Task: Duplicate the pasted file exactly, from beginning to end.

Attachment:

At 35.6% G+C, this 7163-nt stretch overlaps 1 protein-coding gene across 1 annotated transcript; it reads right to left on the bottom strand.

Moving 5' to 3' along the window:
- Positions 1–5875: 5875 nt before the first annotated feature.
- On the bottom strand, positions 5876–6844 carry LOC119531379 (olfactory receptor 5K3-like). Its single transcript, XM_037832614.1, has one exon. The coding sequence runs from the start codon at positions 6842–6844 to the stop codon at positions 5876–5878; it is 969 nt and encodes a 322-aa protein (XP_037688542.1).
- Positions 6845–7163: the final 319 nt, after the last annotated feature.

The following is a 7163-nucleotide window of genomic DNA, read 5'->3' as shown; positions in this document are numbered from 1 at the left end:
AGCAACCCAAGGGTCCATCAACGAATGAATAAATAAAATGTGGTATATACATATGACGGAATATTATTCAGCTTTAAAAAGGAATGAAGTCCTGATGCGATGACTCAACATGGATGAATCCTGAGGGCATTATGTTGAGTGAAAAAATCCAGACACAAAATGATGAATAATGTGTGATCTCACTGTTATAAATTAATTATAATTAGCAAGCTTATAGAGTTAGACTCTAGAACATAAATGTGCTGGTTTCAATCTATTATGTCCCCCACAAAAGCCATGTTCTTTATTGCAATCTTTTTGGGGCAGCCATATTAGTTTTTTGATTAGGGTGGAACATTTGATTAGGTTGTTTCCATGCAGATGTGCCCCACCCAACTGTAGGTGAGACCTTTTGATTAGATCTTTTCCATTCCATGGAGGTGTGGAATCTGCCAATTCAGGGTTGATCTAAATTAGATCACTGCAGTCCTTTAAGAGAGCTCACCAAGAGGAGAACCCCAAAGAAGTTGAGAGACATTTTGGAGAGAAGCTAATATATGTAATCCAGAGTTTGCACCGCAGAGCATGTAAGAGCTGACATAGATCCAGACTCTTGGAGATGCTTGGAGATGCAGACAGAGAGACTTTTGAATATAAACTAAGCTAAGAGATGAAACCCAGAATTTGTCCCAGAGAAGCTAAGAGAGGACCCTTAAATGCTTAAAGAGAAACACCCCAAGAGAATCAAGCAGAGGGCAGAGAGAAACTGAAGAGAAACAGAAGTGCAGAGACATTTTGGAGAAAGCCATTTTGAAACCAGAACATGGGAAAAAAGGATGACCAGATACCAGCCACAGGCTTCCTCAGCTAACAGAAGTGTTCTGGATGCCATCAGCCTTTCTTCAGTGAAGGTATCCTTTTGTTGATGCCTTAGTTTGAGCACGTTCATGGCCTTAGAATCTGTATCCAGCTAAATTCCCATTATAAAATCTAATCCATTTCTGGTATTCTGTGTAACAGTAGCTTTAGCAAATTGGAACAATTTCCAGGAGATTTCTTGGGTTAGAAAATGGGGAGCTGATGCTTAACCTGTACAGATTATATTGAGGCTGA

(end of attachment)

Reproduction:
At 35.6% G+C, this 7163-nt stretch overlaps 1 protein-coding gene across 1 annotated transcript; it reads right to left on the bottom strand.

Moving 5' to 3' along the window:
- Positions 1–5875: 5875 nt before the first annotated feature.
- On the bottom strand, positions 5876–6844 carry LOC119531379 (olfactory receptor 5K3-like). Its single transcript, XM_037832614.1, has one exon. The coding sequence runs from the start codon at positions 6842–6844 to the stop codon at positions 5876–5878; it is 969 nt and encodes a 322-aa protein (XP_037688542.1).
- Positions 6845–7163: the final 319 nt, after the last annotated feature.

The following is a 7163-nucleotide window of genomic DNA, read 5'->3' as shown; positions in this document are numbered from 1 at the left end:
AGCAACCCAAGGGTCCATCAACGAATGAATAAATAAAATGTGGTATATACATATGACGGAATATTATTCAGCTTTAAAAAGGAATGAAGTCCTGATGCGATGACTCAACATGGATGAATCCTGAGGGCATTATGTTGAGTGAAAAAATCCAGACACAAAATGATGAATAATGTGTGATCTCACTGTTATAAATTAATTATAATTAGCAAGCTTATAGAGTTAGACTCTAGAACATAAATGTGCTGGTTTCAATCTATTATGTCCCCCACAAAAGCCATGTTCTTTATTGCAATCTTTTTGGGGCAGCCATATTAGTTTTTTGATTAGGGTGGAACATTTGATTAGGTTGTTTCCATGCAGATGTGCCCCACCCAACTGTAGGTGAGACCTTTTGATTAGATCTTTTCCATTCCATGGAGGTGTGGAATCTGCCAATTCAGGGTTGATCTAAATTAGATCACTGCAGTCCTTTAAGAGAGCTCACCAAGAGGAGAACCCCAAAGAAGTTGAGAGACATTTTGGAGAGAAGCTAATATATGTAATCCAGAGTTTGCACCGCAGAGCATGTAAGAGCTGACATAGATCCAGACTCTTGGAGATGCTTGGAGATGCAGACAGAGAGACTTTTGAATATAAACTAAGCTAAGAGATGAAACCCAGAATTTGTCCCAGAGAAGCTAAGAGAGGACCCTTAAATGCTTAAAGAGAAACACCCCAAGAGAATCAAGCAGAGGGCAGAGAGAAACTGAAGAGAAACAGAAGTGCAGAGACATTTTGGAGAAAGCCATTTTGAAACCAGAACATGGGAAAAAAGGATGACCAGATACCAGCCACAGGCTTCCTCAGCTAACAGAAGTGTTCTGGATGCCATCAGCCTTTCTTCAGTGAAGGTATCCTTTTGTTGATGCCTTAGTTTGAGCACGTTCATGGCCTTAGAATCTGTATCCAGCTAAATTCCCATTATAAAATCTAATCCATTTCTGGTATTCTGTGTAACAGTAGCTTTAGCAAATTGGAACAATTTCCAGGAGATTTCTTGGGTTAGAAAATGGGGAGCTGATGCTTAACCTGTACAGATTATATTGAGGCTGA